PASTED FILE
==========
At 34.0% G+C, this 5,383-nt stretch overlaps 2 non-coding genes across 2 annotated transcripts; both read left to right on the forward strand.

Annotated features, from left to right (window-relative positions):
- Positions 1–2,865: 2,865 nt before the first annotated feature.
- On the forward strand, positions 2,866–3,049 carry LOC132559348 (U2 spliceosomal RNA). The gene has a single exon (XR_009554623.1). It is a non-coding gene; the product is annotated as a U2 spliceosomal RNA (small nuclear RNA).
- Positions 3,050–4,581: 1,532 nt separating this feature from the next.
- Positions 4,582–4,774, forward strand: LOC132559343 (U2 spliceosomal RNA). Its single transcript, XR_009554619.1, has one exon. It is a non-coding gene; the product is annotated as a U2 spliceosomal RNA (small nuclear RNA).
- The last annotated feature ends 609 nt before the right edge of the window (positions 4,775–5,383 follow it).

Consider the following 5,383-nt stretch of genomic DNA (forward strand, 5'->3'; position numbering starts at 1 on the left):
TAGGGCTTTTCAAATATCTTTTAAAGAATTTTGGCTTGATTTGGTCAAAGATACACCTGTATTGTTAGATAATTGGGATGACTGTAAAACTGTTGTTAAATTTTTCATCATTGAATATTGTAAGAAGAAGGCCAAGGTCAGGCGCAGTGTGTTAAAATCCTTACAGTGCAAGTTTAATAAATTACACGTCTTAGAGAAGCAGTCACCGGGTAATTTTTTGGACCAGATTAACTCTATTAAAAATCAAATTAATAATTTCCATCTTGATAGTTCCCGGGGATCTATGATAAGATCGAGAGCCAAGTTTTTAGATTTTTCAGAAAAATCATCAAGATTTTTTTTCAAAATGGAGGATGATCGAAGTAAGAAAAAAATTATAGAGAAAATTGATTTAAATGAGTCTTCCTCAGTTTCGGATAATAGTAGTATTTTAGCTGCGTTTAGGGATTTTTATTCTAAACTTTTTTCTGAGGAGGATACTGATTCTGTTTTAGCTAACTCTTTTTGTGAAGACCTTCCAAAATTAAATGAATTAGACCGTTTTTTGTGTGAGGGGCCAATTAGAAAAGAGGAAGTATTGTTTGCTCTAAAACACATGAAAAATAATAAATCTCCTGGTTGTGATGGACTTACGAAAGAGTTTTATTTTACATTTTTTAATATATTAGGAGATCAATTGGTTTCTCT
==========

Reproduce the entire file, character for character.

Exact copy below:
At 34.0% G+C, this 5,383-nt stretch overlaps 2 non-coding genes across 2 annotated transcripts; both read left to right on the forward strand.

Annotated features, from left to right (window-relative positions):
- Positions 1–2,865: 2,865 nt before the first annotated feature.
- On the forward strand, positions 2,866–3,049 carry LOC132559348 (U2 spliceosomal RNA). The gene has a single exon (XR_009554623.1). It is a non-coding gene; the product is annotated as a U2 spliceosomal RNA (small nuclear RNA).
- Positions 3,050–4,581: 1,532 nt separating this feature from the next.
- Positions 4,582–4,774, forward strand: LOC132559343 (U2 spliceosomal RNA). Its single transcript, XR_009554619.1, has one exon. It is a non-coding gene; the product is annotated as a U2 spliceosomal RNA (small nuclear RNA).
- The last annotated feature ends 609 nt before the right edge of the window (positions 4,775–5,383 follow it).

Consider the following 5,383-nt stretch of genomic DNA (forward strand, 5'->3'; position numbering starts at 1 on the left):
TAGGGCTTTTCAAATATCTTTTAAAGAATTTTGGCTTGATTTGGTCAAAGATACACCTGTATTGTTAGATAATTGGGATGACTGTAAAACTGTTGTTAAATTTTTCATCATTGAATATTGTAAGAAGAAGGCCAAGGTCAGGCGCAGTGTGTTAAAATCCTTACAGTGCAAGTTTAATAAATTACACGTCTTAGAGAAGCAGTCACCGGGTAATTTTTTGGACCAGATTAACTCTATTAAAAATCAAATTAATAATTTCCATCTTGATAGTTCCCGGGGATCTATGATAAGATCGAGAGCCAAGTTTTTAGATTTTTCAGAAAAATCATCAAGATTTTTTTTCAAAATGGAGGATGATCGAAGTAAGAAAAAAATTATAGAGAAAATTGATTTAAATGAGTCTTCCTCAGTTTCGGATAATAGTAGTATTTTAGCTGCGTTTAGGGATTTTTATTCTAAACTTTTTTCTGAGGAGGATACTGATTCTGTTTTAGCTAACTCTTTTTGTGAAGACCTTCCAAAATTAAATGAATTAGACCGTTTTTTGTGTGAGGGGCCAATTAGAAAAGAGGAAGTATTGTTTGCTCTAAAACACATGAAAAATAATAAATCTCCTGGTTGTGATGGACTTACGAAAGAGTTTTATTTTACATTTTTTAATATATTAGGAGATCAATTGGTTTCTCT